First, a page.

Planning for Digital Assets

In the digital age, one consideration individuals need to keep in mind when planning for the future is what will happen to their digital assets after they die. Ownership of digital assets is not always as clear-cut as it is with hard copies of information, and family members’ access to photos, videos, financial accounts, and other information left behind is not guaranteed. If you have not yet considered what will happen to your digital assets, you may need to ask yourself: what digital assets do I have, and what will become of them when I am no longer around?

The term “digital assets” refers to any assets which exist in digital form. As technology evolves, so does the definition of digital assets. They may be personal (e.g. photos and documents stored on a computer, mobile device, or cloud-based storage system), social media (e.g. Facebook, Instagram, and Twitter accounts), financial (e.g. bank, investment, or PayPal accounts), or business (e.g. customer databases or client records). Digital assets may be stored in a variety of locations: on the owner’s personal devices, on the server of a third party such as Facebook, or in the cloud. Who is in possession of your digital assets while you are alive makes a big difference in terms of who can gain access to those assets after you pass away.

Thinking about how you manage and plan for digital assets is important for a variety of reasons. Your digital assets may have sentimental value to your loved ones, or they may be of practical or real dollar value. For instance, the photographs and messages you have saved in a Facebook account may be valuable keepsakes for loved ones who are left behind after your death. A surviving spouse or child may need access to your bank and investment accounts in order to administer your estate and make practical decisions about managing your accounts. Additionally, if you participate in online games or other activities in which you accrue digital “items” with dollar value, your account(s) may have resale value from which your survivors can benefit.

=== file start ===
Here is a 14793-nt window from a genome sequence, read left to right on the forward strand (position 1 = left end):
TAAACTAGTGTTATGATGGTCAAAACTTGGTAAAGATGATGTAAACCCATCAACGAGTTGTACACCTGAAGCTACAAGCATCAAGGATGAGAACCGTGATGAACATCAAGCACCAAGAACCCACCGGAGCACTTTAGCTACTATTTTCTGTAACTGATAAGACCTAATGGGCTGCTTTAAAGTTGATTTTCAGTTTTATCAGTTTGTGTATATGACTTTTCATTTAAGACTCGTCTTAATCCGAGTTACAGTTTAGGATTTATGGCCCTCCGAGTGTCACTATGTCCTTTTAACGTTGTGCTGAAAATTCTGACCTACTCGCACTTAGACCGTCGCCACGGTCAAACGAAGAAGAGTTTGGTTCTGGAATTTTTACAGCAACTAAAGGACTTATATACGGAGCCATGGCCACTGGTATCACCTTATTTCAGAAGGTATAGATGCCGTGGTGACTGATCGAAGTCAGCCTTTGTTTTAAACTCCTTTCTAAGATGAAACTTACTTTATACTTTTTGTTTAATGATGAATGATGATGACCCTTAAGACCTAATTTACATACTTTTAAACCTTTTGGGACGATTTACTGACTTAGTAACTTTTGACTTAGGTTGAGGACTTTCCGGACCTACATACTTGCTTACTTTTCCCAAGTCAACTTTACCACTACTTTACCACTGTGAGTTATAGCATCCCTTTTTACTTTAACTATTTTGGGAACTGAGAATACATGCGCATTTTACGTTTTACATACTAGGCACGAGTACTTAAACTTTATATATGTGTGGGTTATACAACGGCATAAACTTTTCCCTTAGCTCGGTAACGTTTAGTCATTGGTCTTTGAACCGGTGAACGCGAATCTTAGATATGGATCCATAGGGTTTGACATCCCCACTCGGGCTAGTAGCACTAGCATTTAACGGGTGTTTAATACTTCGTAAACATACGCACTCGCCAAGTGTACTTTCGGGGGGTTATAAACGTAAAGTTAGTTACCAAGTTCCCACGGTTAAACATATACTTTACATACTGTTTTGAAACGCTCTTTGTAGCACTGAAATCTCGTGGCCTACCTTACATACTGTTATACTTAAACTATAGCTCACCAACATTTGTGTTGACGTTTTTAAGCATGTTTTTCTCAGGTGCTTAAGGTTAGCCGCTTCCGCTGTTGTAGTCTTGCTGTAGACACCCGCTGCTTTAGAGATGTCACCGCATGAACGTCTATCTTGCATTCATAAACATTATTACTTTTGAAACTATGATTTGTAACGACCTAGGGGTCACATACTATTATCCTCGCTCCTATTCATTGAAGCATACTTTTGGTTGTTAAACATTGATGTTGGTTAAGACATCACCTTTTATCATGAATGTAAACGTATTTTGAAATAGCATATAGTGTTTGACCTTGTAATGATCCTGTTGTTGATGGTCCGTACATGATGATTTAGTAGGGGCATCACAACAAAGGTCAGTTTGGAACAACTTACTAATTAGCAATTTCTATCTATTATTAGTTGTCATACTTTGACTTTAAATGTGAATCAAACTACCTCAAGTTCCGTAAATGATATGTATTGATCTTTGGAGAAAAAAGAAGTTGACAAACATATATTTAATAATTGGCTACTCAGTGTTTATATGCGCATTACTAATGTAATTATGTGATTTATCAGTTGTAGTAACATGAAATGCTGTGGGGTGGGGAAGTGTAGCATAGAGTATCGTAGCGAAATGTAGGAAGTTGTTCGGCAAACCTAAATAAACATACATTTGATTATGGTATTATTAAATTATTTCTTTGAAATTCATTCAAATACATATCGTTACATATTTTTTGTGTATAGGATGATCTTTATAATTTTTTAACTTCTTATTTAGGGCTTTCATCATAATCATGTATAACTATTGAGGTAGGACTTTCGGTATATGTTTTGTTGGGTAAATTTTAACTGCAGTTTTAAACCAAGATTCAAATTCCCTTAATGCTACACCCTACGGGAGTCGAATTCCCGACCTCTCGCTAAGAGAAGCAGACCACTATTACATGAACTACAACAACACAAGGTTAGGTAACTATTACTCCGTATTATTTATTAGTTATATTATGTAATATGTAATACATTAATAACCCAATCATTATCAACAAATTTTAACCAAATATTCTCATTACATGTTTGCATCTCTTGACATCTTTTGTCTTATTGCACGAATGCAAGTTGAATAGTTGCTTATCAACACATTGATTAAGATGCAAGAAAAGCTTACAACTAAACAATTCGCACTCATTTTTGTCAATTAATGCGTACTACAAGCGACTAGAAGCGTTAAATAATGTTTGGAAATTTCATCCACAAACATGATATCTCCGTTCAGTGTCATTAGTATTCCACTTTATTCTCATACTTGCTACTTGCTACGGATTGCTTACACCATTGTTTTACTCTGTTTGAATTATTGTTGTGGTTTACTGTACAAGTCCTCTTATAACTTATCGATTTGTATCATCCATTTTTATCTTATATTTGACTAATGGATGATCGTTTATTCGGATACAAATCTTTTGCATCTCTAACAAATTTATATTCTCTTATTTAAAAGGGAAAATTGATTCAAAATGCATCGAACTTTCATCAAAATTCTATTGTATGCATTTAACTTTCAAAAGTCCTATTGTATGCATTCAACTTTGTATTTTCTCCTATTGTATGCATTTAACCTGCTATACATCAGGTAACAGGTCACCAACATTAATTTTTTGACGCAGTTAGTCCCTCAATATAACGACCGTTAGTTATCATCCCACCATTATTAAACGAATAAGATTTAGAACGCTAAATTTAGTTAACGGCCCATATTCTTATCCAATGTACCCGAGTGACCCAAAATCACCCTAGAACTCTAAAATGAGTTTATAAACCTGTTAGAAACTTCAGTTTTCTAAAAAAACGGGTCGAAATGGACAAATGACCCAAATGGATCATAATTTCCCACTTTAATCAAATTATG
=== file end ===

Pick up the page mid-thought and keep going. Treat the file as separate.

The problem with planning for digital assets is that many well-meaning terms of service agreements and federal and state laws designed to protect individuals’ privacy may also create road blocks for legitimate claimants trying to gain access to digital assets after the owner’s death. There is no law which automatically causes an individual’s digital assets to be “inherited” in the same way that other assets are inherited. Many of these laws do not acknowledge a fiduciary’s access to information owned by the decedent. Furthermore, under some laws a fiduciary may be subject to criminal liability if he or she inappropriately accesses another person’s digital information, yet he or she may also fall subject to civil liability for failing to take certain actions in regards to digital assets.

Appropriate estate planning is one way to avoid some of these problems. Digital assets which are explicitly mentioned in an individual’s estate planning documents using specific language are more likely to be transferred appropriately after that individual’s death. It is important to have a unified estate plan that accounts for your digital assets and names exactly who should (and should not) have access to your digital assets. Seek help from a qualified Elder Law Attorney to assist you in thinking about preserving your digital assets and planning carefully for the unexpected. Take care of this planning sooner rather than later to ensure peace of mind for yourself and your loved ones.

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